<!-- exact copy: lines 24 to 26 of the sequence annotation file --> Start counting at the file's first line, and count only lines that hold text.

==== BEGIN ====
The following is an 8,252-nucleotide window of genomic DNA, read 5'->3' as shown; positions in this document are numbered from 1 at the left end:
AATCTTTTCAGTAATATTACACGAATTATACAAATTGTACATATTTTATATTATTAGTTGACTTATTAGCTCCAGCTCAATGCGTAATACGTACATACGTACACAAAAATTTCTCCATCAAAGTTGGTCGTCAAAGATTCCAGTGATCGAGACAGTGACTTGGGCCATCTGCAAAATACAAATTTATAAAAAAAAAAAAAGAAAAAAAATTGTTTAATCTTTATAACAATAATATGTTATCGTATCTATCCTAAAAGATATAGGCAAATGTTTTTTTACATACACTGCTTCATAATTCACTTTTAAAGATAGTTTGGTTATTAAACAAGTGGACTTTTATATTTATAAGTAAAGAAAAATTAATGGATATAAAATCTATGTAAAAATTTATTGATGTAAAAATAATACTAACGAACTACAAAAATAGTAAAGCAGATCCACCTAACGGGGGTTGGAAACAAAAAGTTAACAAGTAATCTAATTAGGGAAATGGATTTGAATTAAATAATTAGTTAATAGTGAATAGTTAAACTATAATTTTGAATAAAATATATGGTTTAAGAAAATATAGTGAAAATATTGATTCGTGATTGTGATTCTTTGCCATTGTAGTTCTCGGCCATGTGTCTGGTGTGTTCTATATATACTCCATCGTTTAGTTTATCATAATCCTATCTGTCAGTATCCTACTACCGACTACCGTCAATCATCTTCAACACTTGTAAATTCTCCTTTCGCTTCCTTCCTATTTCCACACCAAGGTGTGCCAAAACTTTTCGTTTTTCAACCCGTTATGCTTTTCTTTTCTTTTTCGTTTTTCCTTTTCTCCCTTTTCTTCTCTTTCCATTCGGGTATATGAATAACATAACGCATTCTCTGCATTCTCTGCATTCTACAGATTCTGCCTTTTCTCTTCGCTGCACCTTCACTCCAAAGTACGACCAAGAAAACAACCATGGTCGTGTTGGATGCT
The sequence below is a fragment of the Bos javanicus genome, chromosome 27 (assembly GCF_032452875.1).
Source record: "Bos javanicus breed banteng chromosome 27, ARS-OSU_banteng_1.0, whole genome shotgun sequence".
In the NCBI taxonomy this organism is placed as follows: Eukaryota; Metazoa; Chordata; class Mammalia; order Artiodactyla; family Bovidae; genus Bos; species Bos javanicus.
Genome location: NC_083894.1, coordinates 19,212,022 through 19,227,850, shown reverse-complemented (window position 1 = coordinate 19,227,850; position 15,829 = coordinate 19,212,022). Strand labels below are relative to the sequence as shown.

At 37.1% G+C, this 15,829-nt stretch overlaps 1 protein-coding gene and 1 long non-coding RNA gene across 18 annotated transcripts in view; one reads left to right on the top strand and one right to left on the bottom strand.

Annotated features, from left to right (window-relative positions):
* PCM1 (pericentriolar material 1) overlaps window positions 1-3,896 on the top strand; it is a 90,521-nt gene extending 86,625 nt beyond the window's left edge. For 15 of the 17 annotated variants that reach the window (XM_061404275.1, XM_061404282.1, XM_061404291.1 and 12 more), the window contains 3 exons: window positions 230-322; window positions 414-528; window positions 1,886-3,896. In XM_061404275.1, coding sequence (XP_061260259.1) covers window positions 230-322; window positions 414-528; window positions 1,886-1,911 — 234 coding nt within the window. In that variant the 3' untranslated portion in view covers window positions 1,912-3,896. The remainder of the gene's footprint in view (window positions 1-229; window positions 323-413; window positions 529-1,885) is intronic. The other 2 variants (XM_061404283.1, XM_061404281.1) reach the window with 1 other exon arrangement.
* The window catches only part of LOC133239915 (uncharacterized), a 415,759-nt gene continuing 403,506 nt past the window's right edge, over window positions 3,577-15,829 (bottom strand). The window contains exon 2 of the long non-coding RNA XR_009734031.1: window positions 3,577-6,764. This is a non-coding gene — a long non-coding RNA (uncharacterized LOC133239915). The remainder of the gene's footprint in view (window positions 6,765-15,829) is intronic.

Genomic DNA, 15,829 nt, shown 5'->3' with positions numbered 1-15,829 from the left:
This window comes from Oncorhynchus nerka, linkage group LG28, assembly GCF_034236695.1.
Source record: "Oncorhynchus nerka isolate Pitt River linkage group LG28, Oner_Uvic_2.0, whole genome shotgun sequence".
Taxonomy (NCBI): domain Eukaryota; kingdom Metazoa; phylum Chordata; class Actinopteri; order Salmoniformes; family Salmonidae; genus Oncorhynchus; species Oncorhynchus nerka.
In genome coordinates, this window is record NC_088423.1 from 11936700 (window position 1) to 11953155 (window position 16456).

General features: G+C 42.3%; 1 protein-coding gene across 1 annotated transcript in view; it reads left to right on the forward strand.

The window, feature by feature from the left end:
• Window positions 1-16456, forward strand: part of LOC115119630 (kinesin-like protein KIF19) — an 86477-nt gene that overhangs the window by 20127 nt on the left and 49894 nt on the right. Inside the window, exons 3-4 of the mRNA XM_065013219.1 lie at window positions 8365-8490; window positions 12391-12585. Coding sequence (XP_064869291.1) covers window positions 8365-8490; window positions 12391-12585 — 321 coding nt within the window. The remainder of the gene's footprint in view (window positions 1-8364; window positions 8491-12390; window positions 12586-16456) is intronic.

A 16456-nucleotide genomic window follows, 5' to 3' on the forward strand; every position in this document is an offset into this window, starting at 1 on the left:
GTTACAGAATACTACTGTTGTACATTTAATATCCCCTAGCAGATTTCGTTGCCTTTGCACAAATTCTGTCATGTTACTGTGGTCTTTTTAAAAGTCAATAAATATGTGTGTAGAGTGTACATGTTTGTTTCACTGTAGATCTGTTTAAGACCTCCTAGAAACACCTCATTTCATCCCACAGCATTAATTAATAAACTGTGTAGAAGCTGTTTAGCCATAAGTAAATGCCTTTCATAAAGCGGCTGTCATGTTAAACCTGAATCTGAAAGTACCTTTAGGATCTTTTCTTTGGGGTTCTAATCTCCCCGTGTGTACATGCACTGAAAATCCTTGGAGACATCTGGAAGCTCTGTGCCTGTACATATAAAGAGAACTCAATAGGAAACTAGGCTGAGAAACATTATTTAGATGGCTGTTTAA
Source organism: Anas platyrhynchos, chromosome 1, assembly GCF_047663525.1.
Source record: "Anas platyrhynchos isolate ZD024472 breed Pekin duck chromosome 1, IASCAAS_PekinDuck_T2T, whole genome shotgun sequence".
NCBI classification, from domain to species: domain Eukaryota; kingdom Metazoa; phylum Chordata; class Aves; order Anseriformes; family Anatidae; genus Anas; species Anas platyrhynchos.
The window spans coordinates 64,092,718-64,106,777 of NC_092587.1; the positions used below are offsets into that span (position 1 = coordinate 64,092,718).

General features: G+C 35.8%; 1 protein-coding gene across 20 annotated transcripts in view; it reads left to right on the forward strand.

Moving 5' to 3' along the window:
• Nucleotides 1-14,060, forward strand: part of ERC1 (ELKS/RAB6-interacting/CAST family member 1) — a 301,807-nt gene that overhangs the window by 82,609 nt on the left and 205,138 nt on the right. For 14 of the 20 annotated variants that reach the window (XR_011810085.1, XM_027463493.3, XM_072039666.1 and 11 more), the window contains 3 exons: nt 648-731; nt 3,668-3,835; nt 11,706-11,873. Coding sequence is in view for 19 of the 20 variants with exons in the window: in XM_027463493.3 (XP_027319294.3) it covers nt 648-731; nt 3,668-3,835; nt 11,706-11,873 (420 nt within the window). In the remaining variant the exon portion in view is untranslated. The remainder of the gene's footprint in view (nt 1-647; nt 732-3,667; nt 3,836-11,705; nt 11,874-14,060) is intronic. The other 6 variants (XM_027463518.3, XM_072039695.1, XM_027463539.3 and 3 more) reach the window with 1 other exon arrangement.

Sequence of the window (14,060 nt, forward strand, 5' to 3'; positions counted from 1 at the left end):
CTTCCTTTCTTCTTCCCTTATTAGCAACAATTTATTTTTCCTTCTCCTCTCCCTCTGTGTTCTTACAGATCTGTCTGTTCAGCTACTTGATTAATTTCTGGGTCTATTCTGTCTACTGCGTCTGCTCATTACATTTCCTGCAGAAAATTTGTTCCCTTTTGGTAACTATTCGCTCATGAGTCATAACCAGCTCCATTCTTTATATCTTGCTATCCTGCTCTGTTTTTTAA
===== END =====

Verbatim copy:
The window spans coordinates 64,092,718-64,106,777 of NC_092587.1; the positions used below are offsets into that span (position 1 = coordinate 64,092,718).

General features: G+C 35.8%; 1 protein-coding gene across 20 annotated transcripts in view; it reads left to right on the forward strand.

Moving 5' to 3' along the window: